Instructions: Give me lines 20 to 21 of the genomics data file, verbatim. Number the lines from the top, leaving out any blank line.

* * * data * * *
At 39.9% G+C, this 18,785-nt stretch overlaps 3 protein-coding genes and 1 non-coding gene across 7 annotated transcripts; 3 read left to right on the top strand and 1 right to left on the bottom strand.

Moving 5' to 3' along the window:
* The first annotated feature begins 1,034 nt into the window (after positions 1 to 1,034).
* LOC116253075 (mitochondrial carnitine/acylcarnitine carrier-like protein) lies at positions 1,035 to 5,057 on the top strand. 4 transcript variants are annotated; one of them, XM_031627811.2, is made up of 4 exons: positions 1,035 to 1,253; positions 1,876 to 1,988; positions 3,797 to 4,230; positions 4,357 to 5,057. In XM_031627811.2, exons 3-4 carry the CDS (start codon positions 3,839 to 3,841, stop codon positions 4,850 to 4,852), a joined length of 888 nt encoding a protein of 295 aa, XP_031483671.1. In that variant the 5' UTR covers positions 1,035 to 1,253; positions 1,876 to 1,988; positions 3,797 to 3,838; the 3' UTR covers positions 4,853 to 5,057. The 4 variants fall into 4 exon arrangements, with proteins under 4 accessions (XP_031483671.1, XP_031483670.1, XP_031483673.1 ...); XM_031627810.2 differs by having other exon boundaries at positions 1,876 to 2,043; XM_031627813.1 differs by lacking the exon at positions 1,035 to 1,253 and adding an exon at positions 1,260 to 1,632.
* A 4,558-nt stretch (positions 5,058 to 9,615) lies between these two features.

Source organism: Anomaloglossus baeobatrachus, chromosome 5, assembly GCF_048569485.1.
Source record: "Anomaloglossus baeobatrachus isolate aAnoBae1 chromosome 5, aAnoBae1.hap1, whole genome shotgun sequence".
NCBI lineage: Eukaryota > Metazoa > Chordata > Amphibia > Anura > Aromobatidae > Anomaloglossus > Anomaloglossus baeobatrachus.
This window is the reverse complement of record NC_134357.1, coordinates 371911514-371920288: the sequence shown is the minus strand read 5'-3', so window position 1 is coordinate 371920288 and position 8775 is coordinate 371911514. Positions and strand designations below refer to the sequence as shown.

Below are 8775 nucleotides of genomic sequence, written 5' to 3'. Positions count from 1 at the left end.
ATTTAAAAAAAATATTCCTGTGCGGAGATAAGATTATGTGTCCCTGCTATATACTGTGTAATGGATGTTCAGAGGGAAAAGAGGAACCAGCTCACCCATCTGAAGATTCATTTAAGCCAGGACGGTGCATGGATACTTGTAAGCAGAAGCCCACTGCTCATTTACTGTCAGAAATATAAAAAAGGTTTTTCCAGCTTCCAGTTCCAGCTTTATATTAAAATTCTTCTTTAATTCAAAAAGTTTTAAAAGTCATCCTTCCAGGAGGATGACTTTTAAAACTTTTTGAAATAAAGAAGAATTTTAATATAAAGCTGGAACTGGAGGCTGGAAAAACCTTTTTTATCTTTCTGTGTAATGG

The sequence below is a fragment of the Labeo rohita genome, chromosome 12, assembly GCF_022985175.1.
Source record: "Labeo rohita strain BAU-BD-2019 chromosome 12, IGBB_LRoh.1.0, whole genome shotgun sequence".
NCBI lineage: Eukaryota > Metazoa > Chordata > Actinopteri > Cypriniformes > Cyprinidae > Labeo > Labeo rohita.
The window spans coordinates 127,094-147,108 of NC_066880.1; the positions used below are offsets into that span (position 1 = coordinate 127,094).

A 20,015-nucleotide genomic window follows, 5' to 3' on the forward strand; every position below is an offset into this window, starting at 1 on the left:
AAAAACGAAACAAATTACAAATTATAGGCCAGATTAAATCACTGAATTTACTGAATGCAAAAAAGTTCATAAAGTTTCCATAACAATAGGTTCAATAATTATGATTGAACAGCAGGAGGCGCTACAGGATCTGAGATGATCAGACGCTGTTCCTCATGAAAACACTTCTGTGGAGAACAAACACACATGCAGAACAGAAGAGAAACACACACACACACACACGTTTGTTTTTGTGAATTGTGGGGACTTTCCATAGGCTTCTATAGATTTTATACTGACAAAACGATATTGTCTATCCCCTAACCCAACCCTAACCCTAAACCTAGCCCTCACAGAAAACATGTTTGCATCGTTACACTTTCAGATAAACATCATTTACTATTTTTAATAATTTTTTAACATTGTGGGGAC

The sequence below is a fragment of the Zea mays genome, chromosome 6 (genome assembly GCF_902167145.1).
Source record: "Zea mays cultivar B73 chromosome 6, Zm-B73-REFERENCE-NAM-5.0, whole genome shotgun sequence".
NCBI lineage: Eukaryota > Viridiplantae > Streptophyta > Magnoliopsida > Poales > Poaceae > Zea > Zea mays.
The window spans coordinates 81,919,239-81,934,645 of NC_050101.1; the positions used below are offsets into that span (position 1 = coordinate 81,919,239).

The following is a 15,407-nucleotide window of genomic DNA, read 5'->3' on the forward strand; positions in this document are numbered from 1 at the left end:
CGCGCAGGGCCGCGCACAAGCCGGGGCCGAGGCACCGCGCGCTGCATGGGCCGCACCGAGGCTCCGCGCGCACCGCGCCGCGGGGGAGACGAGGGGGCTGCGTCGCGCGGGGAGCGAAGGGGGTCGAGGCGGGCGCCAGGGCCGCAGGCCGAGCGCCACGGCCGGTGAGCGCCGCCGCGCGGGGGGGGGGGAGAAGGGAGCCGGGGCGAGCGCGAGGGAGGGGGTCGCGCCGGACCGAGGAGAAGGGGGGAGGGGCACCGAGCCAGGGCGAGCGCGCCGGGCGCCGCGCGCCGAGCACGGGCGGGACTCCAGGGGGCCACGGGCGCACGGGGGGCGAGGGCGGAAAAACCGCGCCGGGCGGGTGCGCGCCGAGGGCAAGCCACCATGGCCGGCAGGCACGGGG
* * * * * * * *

NCBI lineage: Eukaryota > Viridiplantae > Streptophyta > Magnoliopsida > Poales > Poaceae > Zea > Zea mays.
The window spans coordinates 81,919,239-81,934,645 of NC_050101.1; the positions used below are offsets into that span (position 1 = coordinate 81,919,239).